https://dairygoatinfo.com/index.php/topic,26.0.html
     
  12. whimmididdle

    whimmididdle Guest

    Mike...I was also looking for some info on feeding fescue grasses.....seems I've lost it for now. But, as I recall....some fescue's pose some heath risk, and the fact that it is in hay form doesn't change it much.

    Now...with that said....most of my mixed grass hay has a little bit of fescue, johnson grass, and some other junk in it that has posed health risk to goats in the past, and I have never ran into all the listed problems that I see listed from time to time that are associated with these grasses. But, seldom does my hay contain over 10% of these less desirable plants, so I'm thinking that in small amounts the risk goes way down.

    Just something that you may look into when you get time.

    Whim
     
  13. Little Moon

    Little Moon New Member

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    Mike and Kristy welcome to the forum. You will love this place. There is a ton of very good information on here and more for the asking. I have had goats for 8 or more years now and have done a lot of things wrong and with the help of this forum I am learning how to improve my management.

    I want to ask you about your alfalfa pellets. What color are they? If they are kind of a grayish green and short and crumble easily you may want to find a new source. They have been made with poor quality hay and possibly even moldy hay. This might be why your goats don't want to eat them. Alfalfa pellets should be a deep rich green color and long. They should hold together well. Think of a dark green crayon minus the wrapper.

    I can't tell you about fescue grass hay. I can tell you that a high quality alfalfa hay makes a huge difference in the condition of goats. A good alfalfa & grass mix is also very good - especially when supplemented with good a. pellets.

    As for minerals, there have been numerous threads recently about different brands. I am not sure what is available in your area, but I use Right Now Onyx by Cargill with good results. I have not had very good luck with mineral blocks for them to lick. They lick them, but I can't tell a difference in their condition. I also mix baking soda right into my minerals along with kelp.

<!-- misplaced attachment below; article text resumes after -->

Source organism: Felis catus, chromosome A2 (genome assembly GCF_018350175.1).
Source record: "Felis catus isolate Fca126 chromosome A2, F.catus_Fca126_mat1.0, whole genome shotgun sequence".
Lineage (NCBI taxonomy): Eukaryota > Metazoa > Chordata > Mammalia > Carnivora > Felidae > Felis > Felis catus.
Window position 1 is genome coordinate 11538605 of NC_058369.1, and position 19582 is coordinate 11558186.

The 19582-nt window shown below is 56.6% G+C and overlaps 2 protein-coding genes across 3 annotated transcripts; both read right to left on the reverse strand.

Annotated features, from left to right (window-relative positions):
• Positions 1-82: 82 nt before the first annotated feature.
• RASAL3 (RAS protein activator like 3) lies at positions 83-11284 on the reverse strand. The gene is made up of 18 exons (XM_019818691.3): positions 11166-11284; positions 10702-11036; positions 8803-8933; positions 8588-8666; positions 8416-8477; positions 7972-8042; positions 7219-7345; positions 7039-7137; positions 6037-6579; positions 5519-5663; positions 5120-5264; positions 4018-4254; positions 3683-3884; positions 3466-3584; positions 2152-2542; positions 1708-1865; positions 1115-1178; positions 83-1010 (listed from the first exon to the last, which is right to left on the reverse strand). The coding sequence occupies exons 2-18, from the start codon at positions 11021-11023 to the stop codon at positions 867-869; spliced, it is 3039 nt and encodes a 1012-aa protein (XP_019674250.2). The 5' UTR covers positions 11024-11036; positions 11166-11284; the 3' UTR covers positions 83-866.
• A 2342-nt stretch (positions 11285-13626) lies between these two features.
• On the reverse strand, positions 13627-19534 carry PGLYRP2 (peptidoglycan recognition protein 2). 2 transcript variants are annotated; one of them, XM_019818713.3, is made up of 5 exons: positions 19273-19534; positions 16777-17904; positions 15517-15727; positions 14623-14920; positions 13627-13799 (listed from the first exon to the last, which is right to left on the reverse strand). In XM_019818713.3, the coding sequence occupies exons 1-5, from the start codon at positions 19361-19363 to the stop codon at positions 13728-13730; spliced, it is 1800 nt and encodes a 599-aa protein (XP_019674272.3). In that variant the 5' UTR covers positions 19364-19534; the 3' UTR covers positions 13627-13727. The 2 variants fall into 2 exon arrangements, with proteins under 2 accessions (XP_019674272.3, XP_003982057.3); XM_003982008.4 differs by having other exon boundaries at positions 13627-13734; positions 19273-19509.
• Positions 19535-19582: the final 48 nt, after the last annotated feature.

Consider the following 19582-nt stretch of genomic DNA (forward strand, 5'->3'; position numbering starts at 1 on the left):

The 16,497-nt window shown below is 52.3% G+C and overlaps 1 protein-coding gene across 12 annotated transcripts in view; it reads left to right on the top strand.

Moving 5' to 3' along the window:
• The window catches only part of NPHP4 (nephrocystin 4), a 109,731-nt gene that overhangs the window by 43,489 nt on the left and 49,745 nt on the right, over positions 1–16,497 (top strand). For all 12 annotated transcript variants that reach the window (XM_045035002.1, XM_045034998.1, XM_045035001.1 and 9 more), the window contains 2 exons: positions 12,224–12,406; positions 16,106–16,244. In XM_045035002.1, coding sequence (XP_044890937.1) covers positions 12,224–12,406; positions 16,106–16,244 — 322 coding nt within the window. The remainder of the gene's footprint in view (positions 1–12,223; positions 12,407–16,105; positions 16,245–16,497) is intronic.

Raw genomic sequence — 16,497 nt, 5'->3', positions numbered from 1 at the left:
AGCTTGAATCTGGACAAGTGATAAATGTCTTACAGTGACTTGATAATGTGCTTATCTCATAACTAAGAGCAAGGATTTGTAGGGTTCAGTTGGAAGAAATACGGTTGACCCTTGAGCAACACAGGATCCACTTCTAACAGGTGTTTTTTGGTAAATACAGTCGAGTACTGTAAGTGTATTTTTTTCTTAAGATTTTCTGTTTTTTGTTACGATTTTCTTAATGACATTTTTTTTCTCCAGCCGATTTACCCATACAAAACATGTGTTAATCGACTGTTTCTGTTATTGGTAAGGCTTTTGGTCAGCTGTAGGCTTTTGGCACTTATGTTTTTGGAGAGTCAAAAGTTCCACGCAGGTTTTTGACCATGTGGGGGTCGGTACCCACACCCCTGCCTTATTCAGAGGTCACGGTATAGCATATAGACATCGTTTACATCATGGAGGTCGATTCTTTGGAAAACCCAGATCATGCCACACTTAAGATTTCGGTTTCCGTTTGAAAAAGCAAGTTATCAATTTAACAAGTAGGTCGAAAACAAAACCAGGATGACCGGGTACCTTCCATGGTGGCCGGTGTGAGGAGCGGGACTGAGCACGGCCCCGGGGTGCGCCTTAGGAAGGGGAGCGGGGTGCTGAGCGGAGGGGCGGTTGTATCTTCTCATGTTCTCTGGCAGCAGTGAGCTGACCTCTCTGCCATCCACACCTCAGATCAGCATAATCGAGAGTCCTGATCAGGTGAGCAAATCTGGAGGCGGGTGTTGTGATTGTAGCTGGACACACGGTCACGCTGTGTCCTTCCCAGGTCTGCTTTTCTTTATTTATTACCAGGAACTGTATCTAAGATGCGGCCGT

Go slowly when making feed changes. Goats tent to LOVE new stuff and will over indulge. Just give them very controlled portions at first and gradually work up to the amount they need.

    Good luck and again welcome to the forum.

    Anne
     
  14. Theresa

    Theresa New Member

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    Also, they might not be eatting the alfalfa because of the sweet feed. If the feed has molasses, then they perfer that to anything. Kind of like asking a child if he wants candy or vegtables. So read the lable and if it has molasses in it then that is probable why they are not eatting the alfalfa. You might want to try a different feed. I use to use a feed like that but switched and the girls are alot healthier. Now my babies still get a medicated feed, until they 100 days pregnant then they are slowly switched to what they will get on the milk stand, which is an all grain for horses.

    And I am not sure about your hay. Mine usually get coastal or whatever the horse folks around me are using. That way I know that it is good quality.

    Hope you are enjoying your goats.
    Theresa
     
  15. Jo@LaudoDeumFarm

    [email protected] New Member

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    Grain products should not ever be fed free choice. I was talking about hay, and alfalfa pellets. Whim's cautions about the fescue hay are important, and I think you may need to switch to grass/alfalfa type if you can. Or what other hays dairy folks use in your area. Goats often need to be trained to eat alfalfa pellets and it can take some time for them to eat them willingly. We had to mix them with their grain ration for a long time in order to teach them to eat the pellets. It's o.k. to leave the pelllets or hays out for the goats to eat during the day, but they will waste some.

    The plain pelleted type feeds are o.k. if you don't mind not knowing what they are eating. Otherwise whole grains are best. Make any feeds changes slowly so they will avoid rumen problems.

    What you can do is start mixing some of the pellets in with the grain and over time increase the pellets as they learn to eat them. Start by giving them the mixed alfalfa pellets/grain on the milkstand or twice a day. Not free choice. Once they learn to eat them, if you put them out in a long trough they will hurry over and gobble them up. If you don't have alfalfa hay available then training them to eat the pellets is going to be important for your dairy girls. They need the calcium and protein in the alfalfa in order to stay healthy through their pregnancies and lactations.

    Make sure they don't get too much grain if you are mixing it in with the pellets. Maybe use part of their daily ration. They will also be more likely to eat the pellets if they are hungry, so you can offer it first thing in the morning.

    Hope we haven't confused you.
     
  16. Sondra

    Sondra New Member

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    Some fescue is toxic so kinda depends on if it is the new stuff they are planting now days of if this came from an old old estabilished field. If your goats are not milking and the bucks are not breeding then in my opinion they need nothing but alfalfa pellets and any grass hay and browse. Growing babies do need a medicated pellet to grow good to full potential.. Use a good wormer and worming methods with fecal checks etc. and also cocci prevention on the youngins.
    Welcome to the forum